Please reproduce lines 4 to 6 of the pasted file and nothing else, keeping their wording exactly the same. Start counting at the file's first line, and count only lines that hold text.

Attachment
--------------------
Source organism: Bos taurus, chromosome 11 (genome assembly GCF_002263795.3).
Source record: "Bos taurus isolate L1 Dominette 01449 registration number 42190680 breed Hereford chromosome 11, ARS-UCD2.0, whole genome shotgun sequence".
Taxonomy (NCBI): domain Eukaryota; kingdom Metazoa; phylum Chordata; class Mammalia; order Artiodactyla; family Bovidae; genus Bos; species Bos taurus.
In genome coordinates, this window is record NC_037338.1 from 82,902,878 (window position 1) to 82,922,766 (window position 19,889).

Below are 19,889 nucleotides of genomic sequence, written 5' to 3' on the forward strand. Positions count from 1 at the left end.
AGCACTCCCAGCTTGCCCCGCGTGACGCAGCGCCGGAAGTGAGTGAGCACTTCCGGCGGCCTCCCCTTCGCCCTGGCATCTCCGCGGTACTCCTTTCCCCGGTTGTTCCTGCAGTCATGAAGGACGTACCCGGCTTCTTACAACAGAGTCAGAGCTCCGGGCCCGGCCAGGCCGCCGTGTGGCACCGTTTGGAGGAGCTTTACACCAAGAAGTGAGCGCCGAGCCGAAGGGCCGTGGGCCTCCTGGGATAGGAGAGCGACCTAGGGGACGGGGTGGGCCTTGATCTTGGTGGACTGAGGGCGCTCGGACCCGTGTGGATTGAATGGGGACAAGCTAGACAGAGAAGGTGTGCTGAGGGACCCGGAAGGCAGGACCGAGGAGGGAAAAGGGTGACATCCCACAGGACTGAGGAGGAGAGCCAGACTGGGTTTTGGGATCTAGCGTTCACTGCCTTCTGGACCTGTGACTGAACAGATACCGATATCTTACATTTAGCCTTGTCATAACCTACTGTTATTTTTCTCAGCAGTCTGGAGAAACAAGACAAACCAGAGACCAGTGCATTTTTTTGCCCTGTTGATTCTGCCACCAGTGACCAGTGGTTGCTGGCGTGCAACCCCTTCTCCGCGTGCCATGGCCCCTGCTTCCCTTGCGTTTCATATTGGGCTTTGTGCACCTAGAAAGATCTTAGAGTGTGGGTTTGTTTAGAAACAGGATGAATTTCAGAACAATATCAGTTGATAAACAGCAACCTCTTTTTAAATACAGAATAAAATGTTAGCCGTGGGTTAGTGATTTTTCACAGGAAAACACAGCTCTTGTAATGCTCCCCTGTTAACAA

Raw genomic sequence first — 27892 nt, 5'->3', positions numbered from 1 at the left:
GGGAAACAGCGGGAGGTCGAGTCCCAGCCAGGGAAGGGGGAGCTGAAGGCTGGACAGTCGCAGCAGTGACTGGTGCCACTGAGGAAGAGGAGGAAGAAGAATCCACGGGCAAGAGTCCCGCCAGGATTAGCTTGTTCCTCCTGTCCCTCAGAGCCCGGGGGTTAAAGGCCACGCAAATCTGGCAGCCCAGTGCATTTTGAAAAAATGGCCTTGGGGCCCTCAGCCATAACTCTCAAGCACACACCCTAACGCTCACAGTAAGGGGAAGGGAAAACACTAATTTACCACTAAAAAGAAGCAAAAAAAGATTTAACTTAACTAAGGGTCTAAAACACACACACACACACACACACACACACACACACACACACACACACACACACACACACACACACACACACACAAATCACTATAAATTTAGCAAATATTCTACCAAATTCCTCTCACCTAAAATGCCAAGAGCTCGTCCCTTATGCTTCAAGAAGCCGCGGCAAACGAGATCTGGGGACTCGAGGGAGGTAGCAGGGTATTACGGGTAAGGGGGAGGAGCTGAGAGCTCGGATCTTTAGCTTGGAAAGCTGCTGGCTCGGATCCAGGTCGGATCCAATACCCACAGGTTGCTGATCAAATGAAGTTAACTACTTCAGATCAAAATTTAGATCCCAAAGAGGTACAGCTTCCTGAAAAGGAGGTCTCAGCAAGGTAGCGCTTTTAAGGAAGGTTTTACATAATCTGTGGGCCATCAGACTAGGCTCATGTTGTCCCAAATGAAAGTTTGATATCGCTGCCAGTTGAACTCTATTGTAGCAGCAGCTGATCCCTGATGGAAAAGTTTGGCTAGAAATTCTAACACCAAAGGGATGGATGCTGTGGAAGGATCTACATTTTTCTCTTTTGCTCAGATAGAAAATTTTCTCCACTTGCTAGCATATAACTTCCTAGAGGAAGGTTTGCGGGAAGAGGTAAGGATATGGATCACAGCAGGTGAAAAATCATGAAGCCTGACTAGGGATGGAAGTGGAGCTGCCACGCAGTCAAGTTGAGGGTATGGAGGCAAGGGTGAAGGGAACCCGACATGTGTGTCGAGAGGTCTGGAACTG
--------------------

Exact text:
In genome coordinates, this window is record NC_037338.1 from 82,902,878 (window position 1) to 82,922,766 (window position 19,889).

Below are 19,889 nucleotides of genomic sequence, written 5' to 3' on the forward strand. Positions count from 1 at the left end.
AGCACTCCCAGCTTGCCCCGCGTGACGCAGCGCCGGAAGTGAGTGAGCACTTCCGGCGGCCTCCCCTTCGCCCTGGCATCTCCGCGGTACTCCTTTCCCCGGTTGTTCCTGCAGTCATGAAGGACGTACCCGGCTTCTTACAACAGAGTCAGAGCTCCGGGCCCGGCCAGGCCGCCGTGTGGCACCGTTTGGAGGAGCTTTACACCAAGAAGTGAGCGCCGAGCCGAAGGGCCGTGGGCCTCCTGGGATAGGAGAGCGACCTAGGGGACGGGGTGGGCCTTGATCTTGGTGGACTGAGGGCGCTCGGACCCGTGTGGATTGAATGGGGACAAGCTAGACAGAGAAGGTGTGCTGAGGGACCCGGAAGGCAGGACCGAGGAGGGAAAAGGGTGACATCCCACAGGACTGAGGAGGAGAGCCAGACTGGGTTTTGGGATCTAGCGTTCACTGCCTTCTGGACCTGTGACTGAACAGATACCGATATCTTACATTTAGCCTTGTCATAACCTACTGTTATTTTTCTCAGCAGTCTGGAGAAACAAGACAAACCAGAGACCAGTGCATTTTTTTGCCCTGTTGATTCTGCCACCAGTGACCAGTGGTTGCTGGCGTGCAACCCCTTCTCCGCGTGCCATGGCCCCTGCTTCCCTTGCGTTTCATATTGGGCTTTGTGCACCTAGAAAGATCTTAGAGTGTGGGTTTGTTTAGAAACAGGATGAATTTCAGAACAATATCAGTTGATAAACAGCAACCTCTTTTTAAATACAGAATAAAATGTTAGCCGTGGGTTAGTGATTTTTCACAGGAAAACACAGCTCTTGTAATGCTCCCCTGTTAACAA